Henry III’s Fine Rolls Blog Sunday 24 July – Saturday 30 July 1261

This was yet another week Henry III spent in the Tower of London. It was, however, to be the last of this stay, doubtless to Henry’s relief, and indeed to the relief of the readers of this blog.

The kingdom was now on the brink of civil war.  In Gloucester there was a dramatic confrontation. The local knight, William de Tracy sought to take over the sheriffdom and hold his own session of the county court. In response,  the king’s nominee, a foreigner and favourite of the queen, Mathias Bezille,  dragged William from the court, trampled over him in the mud and hauled him off to imprisonment in the castle.  The situation was particularly threatening in Kent. There Simon de Montfort and Richard de Clare, earl of Gloucester, went round the Cinque Ports and secured a written undertaking that they would  stand with the barons and prevent the entry of foreigners, which meant in practice the entry of foreign soldiers being called in to aid the king. In a striking example of the rhetoric which justified what amounted to rebellion, the barons claimed, in the language of the revolution of 1258,  to be acting ‘for  the honour of God, the faith of the king and the profit of the realm’.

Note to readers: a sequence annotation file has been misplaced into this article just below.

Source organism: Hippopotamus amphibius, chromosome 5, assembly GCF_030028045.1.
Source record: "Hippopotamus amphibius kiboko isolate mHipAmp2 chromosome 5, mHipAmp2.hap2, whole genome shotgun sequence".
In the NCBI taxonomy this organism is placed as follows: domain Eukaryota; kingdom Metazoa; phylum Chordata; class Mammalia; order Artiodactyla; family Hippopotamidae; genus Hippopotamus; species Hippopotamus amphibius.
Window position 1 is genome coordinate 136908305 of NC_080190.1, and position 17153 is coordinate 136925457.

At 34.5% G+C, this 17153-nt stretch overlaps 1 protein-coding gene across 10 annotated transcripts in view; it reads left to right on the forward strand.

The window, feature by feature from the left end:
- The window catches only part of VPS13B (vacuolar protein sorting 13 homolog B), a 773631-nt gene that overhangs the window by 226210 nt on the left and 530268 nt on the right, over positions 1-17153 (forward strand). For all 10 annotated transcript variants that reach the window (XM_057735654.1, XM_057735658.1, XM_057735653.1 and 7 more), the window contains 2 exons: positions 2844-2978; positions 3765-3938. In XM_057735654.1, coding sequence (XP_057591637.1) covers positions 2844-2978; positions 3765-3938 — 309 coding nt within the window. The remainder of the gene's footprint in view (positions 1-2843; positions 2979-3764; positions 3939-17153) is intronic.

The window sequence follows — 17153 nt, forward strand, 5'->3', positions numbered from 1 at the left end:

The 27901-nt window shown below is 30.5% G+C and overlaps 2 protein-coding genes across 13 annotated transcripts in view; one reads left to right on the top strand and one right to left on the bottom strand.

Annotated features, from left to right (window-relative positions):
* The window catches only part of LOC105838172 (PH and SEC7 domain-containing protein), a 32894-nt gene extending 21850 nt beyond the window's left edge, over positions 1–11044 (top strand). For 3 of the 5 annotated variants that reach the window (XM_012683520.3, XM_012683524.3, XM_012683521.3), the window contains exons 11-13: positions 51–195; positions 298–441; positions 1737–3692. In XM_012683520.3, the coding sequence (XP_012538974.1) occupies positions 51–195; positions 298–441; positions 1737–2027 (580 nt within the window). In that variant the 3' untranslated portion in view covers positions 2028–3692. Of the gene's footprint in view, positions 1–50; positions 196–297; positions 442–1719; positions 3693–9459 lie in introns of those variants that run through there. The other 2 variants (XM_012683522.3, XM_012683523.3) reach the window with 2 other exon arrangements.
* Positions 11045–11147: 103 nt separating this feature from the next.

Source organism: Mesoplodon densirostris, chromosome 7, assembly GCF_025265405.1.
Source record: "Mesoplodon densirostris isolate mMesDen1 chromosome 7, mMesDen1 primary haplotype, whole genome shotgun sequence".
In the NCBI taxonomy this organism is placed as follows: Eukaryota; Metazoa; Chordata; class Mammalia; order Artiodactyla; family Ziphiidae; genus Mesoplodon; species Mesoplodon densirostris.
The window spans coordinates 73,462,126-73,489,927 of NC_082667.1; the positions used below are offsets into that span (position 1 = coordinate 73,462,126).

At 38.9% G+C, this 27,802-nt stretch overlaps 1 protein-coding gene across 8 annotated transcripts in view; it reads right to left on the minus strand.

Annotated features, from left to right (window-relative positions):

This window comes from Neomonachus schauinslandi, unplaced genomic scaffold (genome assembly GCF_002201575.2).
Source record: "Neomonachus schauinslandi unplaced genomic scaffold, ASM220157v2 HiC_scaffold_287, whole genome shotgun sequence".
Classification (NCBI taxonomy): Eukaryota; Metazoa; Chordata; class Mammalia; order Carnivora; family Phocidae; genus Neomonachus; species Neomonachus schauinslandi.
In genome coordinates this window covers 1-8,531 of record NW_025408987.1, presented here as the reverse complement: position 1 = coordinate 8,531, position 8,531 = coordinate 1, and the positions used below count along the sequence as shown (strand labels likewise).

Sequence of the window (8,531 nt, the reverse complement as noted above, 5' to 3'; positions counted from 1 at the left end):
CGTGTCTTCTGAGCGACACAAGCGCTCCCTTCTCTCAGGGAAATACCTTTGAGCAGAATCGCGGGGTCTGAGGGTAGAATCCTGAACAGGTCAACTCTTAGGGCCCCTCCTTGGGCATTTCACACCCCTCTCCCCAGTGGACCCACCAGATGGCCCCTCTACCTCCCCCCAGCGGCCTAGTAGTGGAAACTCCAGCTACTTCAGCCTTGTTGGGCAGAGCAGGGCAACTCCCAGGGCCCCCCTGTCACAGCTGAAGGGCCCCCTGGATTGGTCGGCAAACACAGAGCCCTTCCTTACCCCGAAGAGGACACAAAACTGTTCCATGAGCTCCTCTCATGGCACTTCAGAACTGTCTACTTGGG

Henry’s response came in remarkable letter which he issued from the Tower on Saturday 30 July.  It was first of series, concocted  in this period, appealing for the allegiance of his subjects.  Addressed to the knights, free tenants and everyone else in Kent, Henry  reminded  them of the oath of fidelity they had sworn when he was last in the county (see the blogs for early May). He then enjoined them to give no credence to   suggestions and assertions contrary to that fidelity, by which his mind  might be moved and disturbed. They were to maintain themselves ‘in their devotion and pristine fidelity, so that from us, who wishes to be bound to you most especially in all love, you will deserve to find  secure recourse in  your affairs’.

The mounting crisis was  reflected in the fine roll business.  Only seventeen writs to initiate or further common law legal actions were purchased in this week, as opposed to forty-nine the week before.  Clearly travel was becoming difficult and dangerous.

It was time for Henry to act. How he acted will be seen in next week’s blog.

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